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Fostering Sustainability and Innovation in Agriculture
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8 Young Farmers (and 4 Farms) to Watch

November 5, 2014 |

Photo courtesy of Truck Farm.

Photo courtesy of Truck Farm.

From coast to coast, 20- and 30- something adults are ditching their power suits and ties for shovels and seeds. From novice upstarts to young farmers carrying on a family legacy, we’ve rounded up some inspiring, young farmers, farming duos, and teams who are leading the charge in sustainable farming.

1. Dan Susman, Andrew Monbouquette and Chelsea Taxman of Truck Farm Omaha

Dan Susman, Andrew Monbouquette and Chelsea Taxman of Truck Farm Omaha are dedicated to teaching local kids about gardening. The young farm founders knew, though, that the only way they could really get kids’ attention was to make their gardening presentation interesting. That’s why Susman and Monbouquette knew they had to replicate the unique, roving farm they saw while filming “Growing Cities,” a documentary about urban agriculture. During the duo’s filming travels, they saw Truck Farms from Portland, Oregon. When the farmers returned home, they started Truck Farm Omaha, a mobile gardening program that resides in a 1975 Chevy pickup’s truck bed. Chelsea Taxman joined the duo in March 2012 and the program was officially founded on April 1, 2012. 

2. Rose Robson of Robson’s Farm

Arthur Kidd Robson founded Robson Farm, in central New Jersey in 1932. Originally, the farm produced dairy but now produces fruits and vegetables. While the farm originally had 1,200 acres, it currently resides on 40 acres, three of which contain peaches. The family sold the excess land in 2006, when Rose Robson’s grandfather passed away. That’s when Rose took the helm of the farm. She’s now a 27-year-old, fourth generation farmer. 

At first, Rose didn’t plan on working the farm.

“I left the farm and headed down to University of South Carolina for college and took a few jobs elsewhere, but farming is somewhat genetic,” Robson writes on her Farm’s FAQ page. “I am also an only child and did not want something so special to end with me. I never thought I’d return to the farm until my dad passed away while I was in college… then it was the only thing I thought about.”   

Rose loves growing peaches, beets, red butterhead lettuce, “heirloom anything” (tomatoes, melons, etc.), brussels sprouts, flowers, and husk cherries.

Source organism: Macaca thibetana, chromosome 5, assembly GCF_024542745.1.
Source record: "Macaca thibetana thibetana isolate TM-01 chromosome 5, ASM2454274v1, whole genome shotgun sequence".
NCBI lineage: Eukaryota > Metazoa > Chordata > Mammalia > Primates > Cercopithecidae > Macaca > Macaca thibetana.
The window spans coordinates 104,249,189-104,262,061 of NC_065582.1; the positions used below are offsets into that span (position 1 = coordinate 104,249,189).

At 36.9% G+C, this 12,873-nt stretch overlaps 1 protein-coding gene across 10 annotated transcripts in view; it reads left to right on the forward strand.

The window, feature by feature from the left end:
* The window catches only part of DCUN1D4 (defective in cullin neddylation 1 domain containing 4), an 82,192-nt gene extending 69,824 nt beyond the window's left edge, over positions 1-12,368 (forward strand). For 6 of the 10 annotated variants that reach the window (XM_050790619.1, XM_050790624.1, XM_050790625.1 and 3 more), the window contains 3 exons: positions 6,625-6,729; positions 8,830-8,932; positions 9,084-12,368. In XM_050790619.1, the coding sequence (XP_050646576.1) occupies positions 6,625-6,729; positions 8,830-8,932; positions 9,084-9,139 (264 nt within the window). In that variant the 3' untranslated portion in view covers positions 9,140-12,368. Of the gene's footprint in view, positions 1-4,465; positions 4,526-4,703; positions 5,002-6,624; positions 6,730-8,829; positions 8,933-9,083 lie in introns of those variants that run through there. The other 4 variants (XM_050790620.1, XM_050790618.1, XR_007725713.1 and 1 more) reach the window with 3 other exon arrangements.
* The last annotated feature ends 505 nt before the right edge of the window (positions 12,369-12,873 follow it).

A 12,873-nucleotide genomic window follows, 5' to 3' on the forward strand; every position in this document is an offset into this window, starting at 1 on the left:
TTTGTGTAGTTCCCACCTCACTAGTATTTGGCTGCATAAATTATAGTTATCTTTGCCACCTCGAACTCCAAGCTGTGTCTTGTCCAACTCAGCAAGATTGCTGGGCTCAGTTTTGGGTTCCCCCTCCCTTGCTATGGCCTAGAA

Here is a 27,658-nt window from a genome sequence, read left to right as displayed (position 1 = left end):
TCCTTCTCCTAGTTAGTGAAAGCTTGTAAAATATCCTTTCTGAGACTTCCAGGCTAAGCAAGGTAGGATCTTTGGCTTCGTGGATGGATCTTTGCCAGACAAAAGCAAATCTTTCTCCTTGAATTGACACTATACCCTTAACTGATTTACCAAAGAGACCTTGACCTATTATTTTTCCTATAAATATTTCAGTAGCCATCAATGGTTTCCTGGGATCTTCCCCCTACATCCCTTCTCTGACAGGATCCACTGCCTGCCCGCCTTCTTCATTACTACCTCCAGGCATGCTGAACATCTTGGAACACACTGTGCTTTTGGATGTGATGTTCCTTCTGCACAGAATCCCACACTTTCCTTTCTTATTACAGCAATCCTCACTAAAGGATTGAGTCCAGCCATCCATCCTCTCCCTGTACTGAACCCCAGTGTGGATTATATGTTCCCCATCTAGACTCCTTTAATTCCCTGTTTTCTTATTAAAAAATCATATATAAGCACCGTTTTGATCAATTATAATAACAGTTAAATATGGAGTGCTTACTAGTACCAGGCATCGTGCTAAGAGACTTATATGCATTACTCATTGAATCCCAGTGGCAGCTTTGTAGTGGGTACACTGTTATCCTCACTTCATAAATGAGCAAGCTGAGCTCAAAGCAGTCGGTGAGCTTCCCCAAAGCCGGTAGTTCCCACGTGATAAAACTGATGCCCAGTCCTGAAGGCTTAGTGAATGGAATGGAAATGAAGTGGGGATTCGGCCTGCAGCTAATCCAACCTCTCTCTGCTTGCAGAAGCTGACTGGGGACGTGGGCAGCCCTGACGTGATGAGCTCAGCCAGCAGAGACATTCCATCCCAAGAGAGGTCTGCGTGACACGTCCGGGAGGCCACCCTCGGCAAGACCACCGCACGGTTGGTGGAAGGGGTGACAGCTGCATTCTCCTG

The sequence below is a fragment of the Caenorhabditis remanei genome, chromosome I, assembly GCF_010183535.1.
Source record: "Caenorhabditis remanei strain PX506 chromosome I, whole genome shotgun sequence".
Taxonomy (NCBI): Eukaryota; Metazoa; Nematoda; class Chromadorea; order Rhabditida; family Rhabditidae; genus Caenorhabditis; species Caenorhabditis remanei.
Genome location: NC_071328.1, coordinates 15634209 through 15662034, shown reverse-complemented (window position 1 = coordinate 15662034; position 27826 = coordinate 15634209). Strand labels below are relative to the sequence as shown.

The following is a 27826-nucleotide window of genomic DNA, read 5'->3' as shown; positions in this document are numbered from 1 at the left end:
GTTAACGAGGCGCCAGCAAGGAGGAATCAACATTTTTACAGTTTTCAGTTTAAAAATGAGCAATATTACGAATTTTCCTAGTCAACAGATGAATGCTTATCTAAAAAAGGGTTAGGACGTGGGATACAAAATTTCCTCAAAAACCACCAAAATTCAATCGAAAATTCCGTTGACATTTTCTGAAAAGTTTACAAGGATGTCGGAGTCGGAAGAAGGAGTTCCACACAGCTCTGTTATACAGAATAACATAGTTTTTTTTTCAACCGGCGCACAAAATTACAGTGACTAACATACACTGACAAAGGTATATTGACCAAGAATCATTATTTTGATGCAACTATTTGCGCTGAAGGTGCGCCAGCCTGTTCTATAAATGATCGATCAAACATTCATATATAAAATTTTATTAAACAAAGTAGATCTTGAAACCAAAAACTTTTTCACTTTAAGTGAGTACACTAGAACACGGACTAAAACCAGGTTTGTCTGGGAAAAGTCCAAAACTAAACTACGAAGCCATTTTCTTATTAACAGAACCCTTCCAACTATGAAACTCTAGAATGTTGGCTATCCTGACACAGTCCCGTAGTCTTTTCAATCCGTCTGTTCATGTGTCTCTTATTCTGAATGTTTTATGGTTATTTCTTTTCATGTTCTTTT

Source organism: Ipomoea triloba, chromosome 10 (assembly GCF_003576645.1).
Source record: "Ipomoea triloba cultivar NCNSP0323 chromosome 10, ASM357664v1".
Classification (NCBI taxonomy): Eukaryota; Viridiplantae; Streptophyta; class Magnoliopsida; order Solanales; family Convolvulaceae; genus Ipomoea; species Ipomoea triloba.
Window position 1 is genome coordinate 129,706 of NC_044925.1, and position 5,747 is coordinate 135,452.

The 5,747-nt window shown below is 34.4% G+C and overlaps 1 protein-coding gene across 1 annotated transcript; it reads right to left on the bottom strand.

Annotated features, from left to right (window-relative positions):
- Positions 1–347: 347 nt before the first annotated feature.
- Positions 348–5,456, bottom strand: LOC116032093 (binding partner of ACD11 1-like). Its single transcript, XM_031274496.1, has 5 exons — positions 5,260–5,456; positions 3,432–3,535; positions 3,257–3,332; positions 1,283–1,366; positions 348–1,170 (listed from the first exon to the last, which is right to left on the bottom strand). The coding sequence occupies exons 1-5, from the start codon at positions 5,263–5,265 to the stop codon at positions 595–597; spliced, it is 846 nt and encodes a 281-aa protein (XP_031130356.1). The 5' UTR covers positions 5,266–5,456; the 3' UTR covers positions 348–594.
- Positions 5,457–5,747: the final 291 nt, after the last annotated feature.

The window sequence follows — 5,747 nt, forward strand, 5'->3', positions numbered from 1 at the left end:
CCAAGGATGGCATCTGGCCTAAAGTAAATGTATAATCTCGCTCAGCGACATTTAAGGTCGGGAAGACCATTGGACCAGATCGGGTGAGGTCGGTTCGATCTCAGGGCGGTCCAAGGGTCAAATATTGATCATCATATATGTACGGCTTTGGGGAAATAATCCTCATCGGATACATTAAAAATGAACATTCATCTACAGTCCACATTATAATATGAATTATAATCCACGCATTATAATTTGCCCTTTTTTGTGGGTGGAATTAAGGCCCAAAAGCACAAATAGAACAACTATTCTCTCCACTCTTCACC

3 Sara Hodges and John Wright of Sparkplug Farms

Sparkplug Farms is managed by Sara Hodges and John Wright in Vinalhaven Island, Maine. For three seasons, the farm has produced free-range eggs, milk and vegetables. The vegetable farm resides on 30 acres, but not all are in production. The farmers’ supply goods to the island, sell through a CSA and via several other venues. The farm’s cattle are raised on a pasture system, which involves rotational grazing, and are used to provide milk and beef. The free-range chickens reside in a mobile coop for protection at night and live on fresh pasture by day.

Sara Hodges, from Center Tuftonboro, New Hampshire, and John Wright, from Nelson, New Hampshire, graduated from Warren Wilson College, neither having studied agriculture, and apprenticed through the Main Organic Farmers and Gardeners Association Both of the farmers love providing fresh produce to the island’s year-round population, which has about 1,000 residents. The small size of the community allows the farmers to really concentrate on what the community wants to eat.

4. Lori and Jason of Diamond Hills Farm

Diamond Hills Farms’ founders describe themselves as “two oddballs, who realized they had a common life plan.” Farmers Lori and Jason were able to start a successful farm in Columbia County, New York, now in its second season. The duo hatched the idea for the farm during an annual camping trip to in Brooklyn, New York. During the trip, the duo discussed how they weren’t enjoying their work lives and wanted to work the land.

While Lori originally wanted a fiber farm, and Jason wanted a vegetable farm (similar to what his Polish grandparents did), the duo soon realized that they had to learn how to farm first. With that realization, the farmers began looking for farming apprenticeships and land.

Within six months, the pair secured 80 acres of fenced pasture with a 10-year lease in Claverack, New York. The pair finally decided to focus on livestock farming. Their goal is to raise healthy, humanely raised plants and animals, to educate the public about their farm and build relationships with other farmers and consumers.

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